|Previous Section||Back to Table of Contents||Lords Hansard Home Page|
Earl Howe: I very much welcome that commitment and thank the Minister for the full response that she has given. Since I tabled the amendment, I realised that there were deficiencies in it, but I let it stand as a means of raising the topic, which I am very glad to have done. I am sure that the Minister is right to take a little time to consider the issue, to ensure that all those who need to be brought within the scope of the exemptionif I can call it thatare brought within it, and that all interested parties are consulted.
I am extremely glad that the idea has found favour. I shall not retable the amendment on Report, on the understanding that the matter will be raised in another
27 May 2004 : Column 1519
place in due course. In the mean time, I beg leave to withdraw the amendment.
The noble Baroness said: The purpose of the amendment is to ensure that there is an assumption of reasonable contact between siblings who may be separated while in public care. The amendment comes to us from the NSPCC, in which I declare a non-remunerated interest. It is based on the findings of the Your Shout survey of the views of 735 children and young people in public care, which formed part of the NSPCC's review of legislation relating to children in family proceedings.
One third of the children who responded said that they did not see enough of their brothers and sisters, and expressed in very distressing terms their experience of loss, isolation and anxiety, suffered as a result of that lack of contact. Naturally they had a strong bond of affection with brothers and sisters and other family members, and they found the situation very distressing. I shall quote two of the cases. One child said:
Section 44 of the Children Act 1989 deals with parental contact with children in care and lists those with whom the child should be allowed reasonable contact: parents, guardians and anyone in the same position as a guardian. The amendment would add siblings to this list. I am aware that the Children Act guidance and regulations emphasised the importance of maintaining contact between a child and family members, unless of course that is clearly contrary to the child's interest. There is nothing in my proposed amendment that would detract from the overriding duty of the court and local authority to protect the child from anything that might put him at risk.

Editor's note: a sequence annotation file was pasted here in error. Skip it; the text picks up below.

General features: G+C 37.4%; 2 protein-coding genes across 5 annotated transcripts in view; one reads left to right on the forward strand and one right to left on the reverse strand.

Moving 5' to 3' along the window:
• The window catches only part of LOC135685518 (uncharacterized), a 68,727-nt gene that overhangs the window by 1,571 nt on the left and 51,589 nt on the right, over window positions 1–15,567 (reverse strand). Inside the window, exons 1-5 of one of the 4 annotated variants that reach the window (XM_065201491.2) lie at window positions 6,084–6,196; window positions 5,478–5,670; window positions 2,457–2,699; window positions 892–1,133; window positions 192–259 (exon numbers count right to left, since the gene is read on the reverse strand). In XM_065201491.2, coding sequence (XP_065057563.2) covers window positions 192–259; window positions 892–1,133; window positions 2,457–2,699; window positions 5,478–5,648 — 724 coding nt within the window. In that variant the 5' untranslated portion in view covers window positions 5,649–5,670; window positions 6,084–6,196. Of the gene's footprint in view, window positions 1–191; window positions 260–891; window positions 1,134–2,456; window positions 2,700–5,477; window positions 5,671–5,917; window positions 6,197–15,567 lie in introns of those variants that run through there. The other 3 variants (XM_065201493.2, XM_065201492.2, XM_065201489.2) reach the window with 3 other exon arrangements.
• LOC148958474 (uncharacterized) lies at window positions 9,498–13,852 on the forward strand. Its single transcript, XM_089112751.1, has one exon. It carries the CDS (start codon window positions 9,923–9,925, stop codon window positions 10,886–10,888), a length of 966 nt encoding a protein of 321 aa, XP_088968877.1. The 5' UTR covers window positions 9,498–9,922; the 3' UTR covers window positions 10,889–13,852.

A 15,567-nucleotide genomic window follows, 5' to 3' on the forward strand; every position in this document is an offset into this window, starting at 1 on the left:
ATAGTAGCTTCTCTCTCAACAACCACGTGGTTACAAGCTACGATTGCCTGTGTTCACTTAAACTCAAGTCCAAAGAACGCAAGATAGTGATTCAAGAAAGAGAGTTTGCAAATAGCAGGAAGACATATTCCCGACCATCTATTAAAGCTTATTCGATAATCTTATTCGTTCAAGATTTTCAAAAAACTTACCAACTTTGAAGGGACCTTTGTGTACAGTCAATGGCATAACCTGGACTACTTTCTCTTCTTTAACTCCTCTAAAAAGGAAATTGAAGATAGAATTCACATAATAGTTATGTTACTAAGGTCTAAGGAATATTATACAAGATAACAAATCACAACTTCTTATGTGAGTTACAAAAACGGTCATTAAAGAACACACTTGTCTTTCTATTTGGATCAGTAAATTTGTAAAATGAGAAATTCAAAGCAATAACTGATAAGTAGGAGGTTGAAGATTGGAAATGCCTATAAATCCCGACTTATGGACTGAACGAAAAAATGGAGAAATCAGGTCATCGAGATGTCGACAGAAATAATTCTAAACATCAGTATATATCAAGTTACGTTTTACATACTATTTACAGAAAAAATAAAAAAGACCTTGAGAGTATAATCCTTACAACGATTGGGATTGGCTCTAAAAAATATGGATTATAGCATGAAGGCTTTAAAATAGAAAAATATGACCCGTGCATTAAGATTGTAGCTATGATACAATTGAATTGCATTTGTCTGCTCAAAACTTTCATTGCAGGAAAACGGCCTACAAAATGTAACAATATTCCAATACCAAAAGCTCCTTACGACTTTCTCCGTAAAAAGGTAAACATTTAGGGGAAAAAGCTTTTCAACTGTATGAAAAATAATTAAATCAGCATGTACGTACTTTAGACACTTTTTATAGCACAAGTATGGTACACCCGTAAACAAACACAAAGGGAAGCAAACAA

However, the sheer numbers of children involved in the survey and the situation that they described do not indicate that contact was being restricted because of any potential risk to the child. It is happening because this is an area of practice that appears to be very poor. The guidance does not appear to be being followed properly. The children's graphic statements in relation to the lack of sibling contact were endorsed by the findings of the adult inter-disciplinary consultation on the same subject.
27 May 2004 : Column 1520
It is in response to the sad and isolated position of many of these childrenand bearing in mind the fact that the majority of them will eventually return to their families of birththat the NSPCC asked us to table this amendment for discussion by the Committee, so as to respect the core links between siblings wherever possible and make it much easier for children to reintegrate themselves into the families of birth when, it is hoped, that eventually happens. I beg to move.
The Earl of Listowel: I rise briefly to support the amendment, which also stands in my name. I draw the Committee's attention to Start with the Child, Stay with the Child, which is a blueprint for a child-centred approach to children and young people in public care, undertaken by Voice for the Child in Care and the National Children's Bureau. I am a patron of Voice for the Child in Care. The document has considerable relevance to this question. The report says: